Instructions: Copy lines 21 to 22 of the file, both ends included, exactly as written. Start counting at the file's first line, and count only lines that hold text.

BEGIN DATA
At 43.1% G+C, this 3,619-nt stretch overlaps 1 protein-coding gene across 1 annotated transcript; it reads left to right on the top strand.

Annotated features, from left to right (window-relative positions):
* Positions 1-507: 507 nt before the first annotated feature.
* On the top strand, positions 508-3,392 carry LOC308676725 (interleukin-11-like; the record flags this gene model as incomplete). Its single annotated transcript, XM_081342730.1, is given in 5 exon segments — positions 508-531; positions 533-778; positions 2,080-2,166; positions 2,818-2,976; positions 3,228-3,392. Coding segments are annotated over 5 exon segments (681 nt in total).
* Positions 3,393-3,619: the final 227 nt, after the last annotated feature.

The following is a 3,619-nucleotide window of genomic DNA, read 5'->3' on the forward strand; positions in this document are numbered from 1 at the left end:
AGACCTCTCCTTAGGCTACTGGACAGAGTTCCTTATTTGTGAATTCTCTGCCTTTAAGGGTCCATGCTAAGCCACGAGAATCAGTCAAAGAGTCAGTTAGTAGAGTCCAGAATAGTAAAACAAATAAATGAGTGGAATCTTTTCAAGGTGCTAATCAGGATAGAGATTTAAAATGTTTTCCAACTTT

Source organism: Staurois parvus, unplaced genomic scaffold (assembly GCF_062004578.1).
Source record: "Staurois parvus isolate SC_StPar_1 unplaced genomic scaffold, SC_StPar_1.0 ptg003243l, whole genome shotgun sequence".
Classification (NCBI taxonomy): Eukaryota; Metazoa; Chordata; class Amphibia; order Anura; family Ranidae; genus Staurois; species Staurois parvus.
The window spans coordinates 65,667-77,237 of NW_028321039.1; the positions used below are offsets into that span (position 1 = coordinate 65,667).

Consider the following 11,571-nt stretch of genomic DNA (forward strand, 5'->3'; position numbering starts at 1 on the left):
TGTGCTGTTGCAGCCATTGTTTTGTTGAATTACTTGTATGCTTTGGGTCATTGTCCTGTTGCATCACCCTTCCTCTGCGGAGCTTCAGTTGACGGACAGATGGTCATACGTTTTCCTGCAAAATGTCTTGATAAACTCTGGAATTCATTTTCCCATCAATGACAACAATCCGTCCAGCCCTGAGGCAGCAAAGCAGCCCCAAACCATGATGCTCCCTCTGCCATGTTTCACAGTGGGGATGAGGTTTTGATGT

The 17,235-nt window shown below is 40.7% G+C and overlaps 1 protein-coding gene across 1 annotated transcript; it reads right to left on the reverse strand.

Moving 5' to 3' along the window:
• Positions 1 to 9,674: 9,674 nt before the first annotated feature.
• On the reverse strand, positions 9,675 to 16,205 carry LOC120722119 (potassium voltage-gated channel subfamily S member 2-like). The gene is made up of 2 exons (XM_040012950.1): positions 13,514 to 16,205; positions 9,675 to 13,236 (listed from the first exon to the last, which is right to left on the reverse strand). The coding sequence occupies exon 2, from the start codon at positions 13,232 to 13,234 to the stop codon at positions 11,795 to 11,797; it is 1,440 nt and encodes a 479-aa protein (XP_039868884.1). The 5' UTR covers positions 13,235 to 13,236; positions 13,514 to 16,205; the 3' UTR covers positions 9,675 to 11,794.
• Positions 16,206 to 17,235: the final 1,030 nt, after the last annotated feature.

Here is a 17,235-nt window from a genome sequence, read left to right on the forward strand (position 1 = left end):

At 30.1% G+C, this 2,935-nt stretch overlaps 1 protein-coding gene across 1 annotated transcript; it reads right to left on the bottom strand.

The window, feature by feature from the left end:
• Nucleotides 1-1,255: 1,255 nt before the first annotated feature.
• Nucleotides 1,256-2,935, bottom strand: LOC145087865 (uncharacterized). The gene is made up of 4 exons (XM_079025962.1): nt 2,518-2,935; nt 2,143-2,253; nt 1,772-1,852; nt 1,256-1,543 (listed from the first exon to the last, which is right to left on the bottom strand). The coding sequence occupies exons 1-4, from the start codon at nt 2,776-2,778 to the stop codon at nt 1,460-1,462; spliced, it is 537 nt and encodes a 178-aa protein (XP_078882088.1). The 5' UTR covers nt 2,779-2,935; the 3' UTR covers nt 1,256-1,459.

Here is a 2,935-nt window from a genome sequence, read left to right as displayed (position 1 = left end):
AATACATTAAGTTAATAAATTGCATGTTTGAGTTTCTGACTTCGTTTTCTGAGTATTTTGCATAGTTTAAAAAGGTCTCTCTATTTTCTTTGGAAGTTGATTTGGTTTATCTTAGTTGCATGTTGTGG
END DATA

The window, feature by feature from the left end:
• Nucleotides 1-1,255: 1,255 nt before the first annotated feature.